Accordingly, the Applicant has the following permanent disability based on a review of the entirety of the QME report:

Based on the conclusions of the QME as to loss of range of motion:

Right shoulder Flexion 80 degrees: 7% UE

Extension 25 degrees: 3% UE

Abduction 80 degrees: 5% UE

Adduction normal: 0% UE

External Rotation: 1% UE

Internal Rotation: 0% UE

Total UE for loss of motion: 16% UE

Grade 3/5 muscle strength testing Table 16-35:

Flexion: 30% of 24 UE = 7% UE

Extension: 30% of 6 UE = 2% UE

Abduction: 30% of 12 UE = 4% UE

Adduction: 30% of 6 UE = 2% UE

Internal Rotation: 30% of 6 UE = 2% UE

External Rotation: 30% of 6 UE = 2% UE

Total UE for muscle strength loss: 19% UE

19% UE strength loss combined 16% UE range of motion = 32% UE = 19% WPI plus 3% for pain related impairment = 22% WPI.

The final rating is as follows: – 19 + 3% pain = 22 – [7] 30 – 221F – 30 – 35% Final PD

The original rating was only 10% WPI for the range of motion loss, plus 3% WPI for pain related impairment. The more accurate rating is 22% WPI that includes the 3% WPI pain add-on. Counsel should be aware that the loss of motion and manual muscle strength ratings are in UE and then combined using the CVC, then converted to WPI, then the 3% WPI pain add-on is added to the 19% WPI. This rating is based on the 2005 permanent disability rating schedule instructions on page 1-11, which states in part:

Multiple impairments such as those involving a single part of an extremity e.g. two impairments involving a shoulder such as shoulder instability and limited range of motion, are combined at the upper extremity level, then converted to whole person impairment and adjusted before being combined with other parts of the same extremity.

The justification of the 3% WPI pain add-on included consideration for the fact that the Applicant was severely restricted by the QME to the use of her right dominant arm. He stated she is limited to: “semi-sedentary work; Right arm usage limited to light lift, less than 10 pounds and elevate shoulder to less than 80 degrees.”

There are multiple takeaways in this example since shoulder impairments are complex and physicians do not carry over many objective ratable findings to the discussion of permanent impairment. Also, make sure physicians use upper extremity measurements for the range of motion and other upper extremity disorders and do not mix them up with WPI ratings for the same part of body.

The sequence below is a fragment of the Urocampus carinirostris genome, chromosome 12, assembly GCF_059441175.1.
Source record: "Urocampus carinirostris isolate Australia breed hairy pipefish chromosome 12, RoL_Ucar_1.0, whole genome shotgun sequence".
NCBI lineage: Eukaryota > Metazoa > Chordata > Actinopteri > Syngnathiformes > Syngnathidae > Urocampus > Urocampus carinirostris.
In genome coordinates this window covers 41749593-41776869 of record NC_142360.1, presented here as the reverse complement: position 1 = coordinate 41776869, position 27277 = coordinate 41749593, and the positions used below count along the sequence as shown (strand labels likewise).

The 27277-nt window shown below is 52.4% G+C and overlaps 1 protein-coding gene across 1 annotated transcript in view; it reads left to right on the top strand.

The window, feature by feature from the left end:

EXAMPLE #2: 55-year-old packer for a glass manufacturer had a 3400-pound steel frame loaded with glass panels run over his left foot, resulting in a dislocated great toe. The Applicant had surgery to fuse the great toe’s first interphalangeal joint [IPJ] with a reconstruction of the metatarsophalangeal joint [MPJ]. One year after the surgery, he returned to work, wearing an orthotic device on his left foot. In the MMI report from the treating podiatrist, it is noted that the Applicant walks with an “antalgic gait.” A walk-through Stipulations With Request for Award was submitted to a judge for approval with a 0% permanent disability.

In his rejection of the 0% permanent disability proposed settlement, the judge indicated in the Order Suspending Action on the settlement that the treating physician’s report “does not provide an evaluation for the gait impairment pursuant to Table 17-5 or any other alternative rating for a dislocated great toe on the left foot that has a surgically fused joint.” The judge recommended that the Applicant obtain an opinion from a panel qualified medical evaluator in accordance with Labor Code § 4062.1, the procedure for an unrepresented injured worker to obtain such an evaluation,

In fact, the Applicant did select a panel QME in podiatry and the QME listed the following objective findings on examination: “Ankylosis and arthritis 1st IPJ, hallux limitus 1st MPJ, muscle weakness, atrophy calf, and gait derangement.” The QME report has a very detailed description of the Applicant’s residual left foot conditions as a result of this very serious injury. The report constitutes substantial medical evidence and can be a model for any foot or ankle injury case. The QME’s description of how and why he came up with a 10% WPI overall impairment rating is worth reading: